Brianna Howard and Nikita Chatterjee, co-founders of PAANI, are working to bring clean water to a slum neighborhood in the heart of Mumbi, India. Their concept is for a water filter made from resources that are readily available in Dharavi, the largest slum complex in all of Asia, as well as an educational program to improve public health and the quality of life through community engagement. The are working on the idea with a team of local mentors, including Dr. Neil Murphy, retired president of SUNY ESF, and coaching from the Blackstone LaunchPad. The duo were recently selected for Women Entrepreneurs Make a Difference program by Capital One Bank, and will be pitching their idea in early January at the American Economics Association (AEA) Annual Meeting.
Chatterjee is a junior studying finance and economics, while also on the pre-medical track. She is originally from Palisades Park, New Jersey, and is the eldest daughter to two immigrants from Kolkata and Mumbai, India. As a first generation college student, she hopes to pursue a career in pediatric emergency services, and to one day own and run her own pediatric outpatient clinic. “Having motivations so personal to me has allowed me to be passionate about what I study,” she says. “The issue of public health in India is so close to my heart because my family has roots there and have personally experienced the low availability of resources.”
Howard is a first generation college student from Queens, NY majoring in public health. Growing up in a single mom household, she has always known what it means to work hard. “It’s quite ironic that the field I wanna go into is the field of public health, knowing that I grew up in a district that received little to no funding for health promotion and prevention,”she says.
“My passion stems from the exact factors that were placed against me, so to me there are no limits to what I can accomplish and achieve,” notes Howard. “I chose the field of health because I have a passion for working with communities and understanding the ways in which health can be improved as a community instead of through individual impact. I love working with children because I truly believe that the impact that is made within them is an impact made for future generations to come. For this reason I work as a tutor in an elementary school located in the Syracuse City District, twice a week.”
Together, the team is working on a global impact project, in which they were given the opportunity to make a change in a community through Women Entrepreneurs Make a Difference in Communities, a program developed by Capital One Bank. The program is designed to given women entrepreneurs the opportunity to develop and refine their skills to help contribute to the economic and social strength of a community. The Future Edge initiative has given grants to students thrive in creating programs to help communities and their economies. Read more about the program at https://www.capitaloneinvestingforgood.com/future-edge.html.
“Public health is an issue very important to the both of us, as we both have had personal experiences that have led us to be so passionate about medicine and the public health system,” addes Chatterjee. “Because of this, we have decided to use this opportunity to combine both of our passions and focus on the water sanitation and access issues in a large, complex slum located in the heart of Mumbai, India.Our goal is to find a way to bridge the gap between access to water and improvement in quality of the water.”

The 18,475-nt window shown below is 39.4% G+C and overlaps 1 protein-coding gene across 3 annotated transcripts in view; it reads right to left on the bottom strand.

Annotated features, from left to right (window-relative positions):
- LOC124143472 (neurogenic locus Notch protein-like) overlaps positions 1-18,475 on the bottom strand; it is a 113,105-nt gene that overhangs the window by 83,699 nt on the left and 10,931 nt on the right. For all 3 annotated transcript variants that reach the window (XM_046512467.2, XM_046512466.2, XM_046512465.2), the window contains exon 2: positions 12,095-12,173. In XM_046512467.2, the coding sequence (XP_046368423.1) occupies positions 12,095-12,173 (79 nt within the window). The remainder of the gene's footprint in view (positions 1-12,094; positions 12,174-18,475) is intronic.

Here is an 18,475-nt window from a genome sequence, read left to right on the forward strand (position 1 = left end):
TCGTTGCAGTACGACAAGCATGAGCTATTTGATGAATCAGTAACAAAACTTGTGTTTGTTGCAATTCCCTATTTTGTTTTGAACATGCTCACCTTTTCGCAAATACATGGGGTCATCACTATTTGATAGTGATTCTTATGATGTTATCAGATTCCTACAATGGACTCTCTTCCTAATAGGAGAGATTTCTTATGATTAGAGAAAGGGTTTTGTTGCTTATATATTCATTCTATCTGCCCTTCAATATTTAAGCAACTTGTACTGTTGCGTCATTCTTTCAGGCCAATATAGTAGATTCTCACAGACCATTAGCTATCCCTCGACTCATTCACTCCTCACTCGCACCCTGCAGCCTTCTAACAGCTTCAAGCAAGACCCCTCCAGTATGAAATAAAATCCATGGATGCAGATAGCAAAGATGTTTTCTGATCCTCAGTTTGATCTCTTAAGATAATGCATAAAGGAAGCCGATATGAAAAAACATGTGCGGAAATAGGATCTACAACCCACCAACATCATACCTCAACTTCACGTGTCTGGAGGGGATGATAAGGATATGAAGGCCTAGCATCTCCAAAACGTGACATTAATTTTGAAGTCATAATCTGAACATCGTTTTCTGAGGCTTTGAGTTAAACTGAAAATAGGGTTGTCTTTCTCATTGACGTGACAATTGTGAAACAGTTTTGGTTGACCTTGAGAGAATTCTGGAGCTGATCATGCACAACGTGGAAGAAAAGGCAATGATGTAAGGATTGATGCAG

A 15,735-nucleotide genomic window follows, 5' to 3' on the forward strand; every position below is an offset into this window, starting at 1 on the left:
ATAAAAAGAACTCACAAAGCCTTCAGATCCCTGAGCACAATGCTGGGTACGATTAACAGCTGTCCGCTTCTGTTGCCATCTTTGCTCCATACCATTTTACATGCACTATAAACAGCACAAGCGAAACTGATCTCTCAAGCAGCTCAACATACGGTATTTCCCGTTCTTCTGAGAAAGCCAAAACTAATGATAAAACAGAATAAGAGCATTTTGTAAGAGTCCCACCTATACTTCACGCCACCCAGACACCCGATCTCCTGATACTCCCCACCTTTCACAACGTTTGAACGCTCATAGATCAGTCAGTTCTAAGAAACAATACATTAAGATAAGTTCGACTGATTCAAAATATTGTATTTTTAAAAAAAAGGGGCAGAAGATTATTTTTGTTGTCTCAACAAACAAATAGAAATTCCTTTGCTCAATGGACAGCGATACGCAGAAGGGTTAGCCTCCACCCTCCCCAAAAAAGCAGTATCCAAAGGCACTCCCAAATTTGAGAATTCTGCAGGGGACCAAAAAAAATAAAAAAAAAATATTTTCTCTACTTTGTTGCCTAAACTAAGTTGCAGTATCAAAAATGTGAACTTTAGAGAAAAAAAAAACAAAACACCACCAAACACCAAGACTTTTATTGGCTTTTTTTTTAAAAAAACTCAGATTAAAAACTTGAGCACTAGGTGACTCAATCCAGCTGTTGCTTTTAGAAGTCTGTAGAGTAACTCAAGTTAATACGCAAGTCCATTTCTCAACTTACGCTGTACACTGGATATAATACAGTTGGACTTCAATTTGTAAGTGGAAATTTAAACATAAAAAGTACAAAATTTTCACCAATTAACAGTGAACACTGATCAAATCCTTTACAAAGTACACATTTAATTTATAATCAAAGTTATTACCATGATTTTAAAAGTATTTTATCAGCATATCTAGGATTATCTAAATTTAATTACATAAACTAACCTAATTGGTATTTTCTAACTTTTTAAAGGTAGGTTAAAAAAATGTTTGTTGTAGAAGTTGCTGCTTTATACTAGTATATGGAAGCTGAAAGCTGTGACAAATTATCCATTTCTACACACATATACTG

The two are focused on a slum is called Dharavi, deemed the largest slum complex in all of Asia. The slum spans about 535 acres and it is estimated that about 869,565 people live in one square mile. The slum is complex, but is considered a good place for outside investment because of the amount of people who live there and the low cost of labor. “The slum is innovative and has been able to thrive off of its own sewage system,” according to Chattejee, “however, the government has limited their access to water. All over India, there is a limitation put on water due to factors such as location, lack of resources, and a high demand for a large population.”
Working with local mentors and water quality experts such as Dr. Murphy, Chatterjee and Howard are working on the concept of a tangible water filter. They are hopeful that their innovation will not only enhance water quality, but will give women (who often travel for hours to carry fresh water to their homes and communities) a chance to become more entrepreneurial by freeing up time to pursue other ventures, including small businesses.
“Nationwide, women entrepreneurs are providing valuable products and services, adding jobs, and contributing to the economic strength of their families and communities,” says Jessica Lawrence, executive director of New York Tech Meetup. The Center for an Urban Future’s study, “Breaking Through: Harnessing the Economic Potential of Women Entrepreneurs,” found that while women founders want to make money, they also want to positively impact the world. “In general, I see more women looking to figure out whether they can impact the world through the technology they build.”
Chatterjee will be pitching at the American Economics Association Annual Meeting in Atlanta, January 4-6, 2019. Established in 1885, the AEA is a non-profit, non-partisan, scholarly association dedicated to the discussion and publication of economics research. The annual meeting is attended by researchers, scholars, public policy experts, economists, industry leaders and social impact investors.